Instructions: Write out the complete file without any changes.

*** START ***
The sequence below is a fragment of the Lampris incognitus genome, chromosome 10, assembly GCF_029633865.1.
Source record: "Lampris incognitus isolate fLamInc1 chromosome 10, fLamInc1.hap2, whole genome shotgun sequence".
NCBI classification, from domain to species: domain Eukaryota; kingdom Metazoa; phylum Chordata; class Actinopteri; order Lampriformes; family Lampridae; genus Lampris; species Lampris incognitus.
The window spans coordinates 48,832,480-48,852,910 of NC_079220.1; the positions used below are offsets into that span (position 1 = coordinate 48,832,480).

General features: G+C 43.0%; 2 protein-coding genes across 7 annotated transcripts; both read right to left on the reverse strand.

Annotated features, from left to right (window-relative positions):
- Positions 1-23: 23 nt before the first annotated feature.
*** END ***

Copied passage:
The sequence below is a fragment of the Lampris incognitus genome, chromosome 10, assembly GCF_029633865.1.
Source record: "Lampris incognitus isolate fLamInc1 chromosome 10, fLamInc1.hap2, whole genome shotgun sequence".
NCBI classification, from domain to species: domain Eukaryota; kingdom Metazoa; phylum Chordata; class Actinopteri; order Lampriformes; family Lampridae; genus Lampris; species Lampris incognitus.
The window spans coordinates 48,832,480-48,852,910 of NC_079220.1; the positions used below are offsets into that span (position 1 = coordinate 48,832,480).

General features: G+C 43.0%; 2 protein-coding genes across 7 annotated transcripts; both read right to left on the reverse strand.

Annotated features, from left to right (window-relative positions):
- Positions 1-23: 23 nt before the first annotated feature.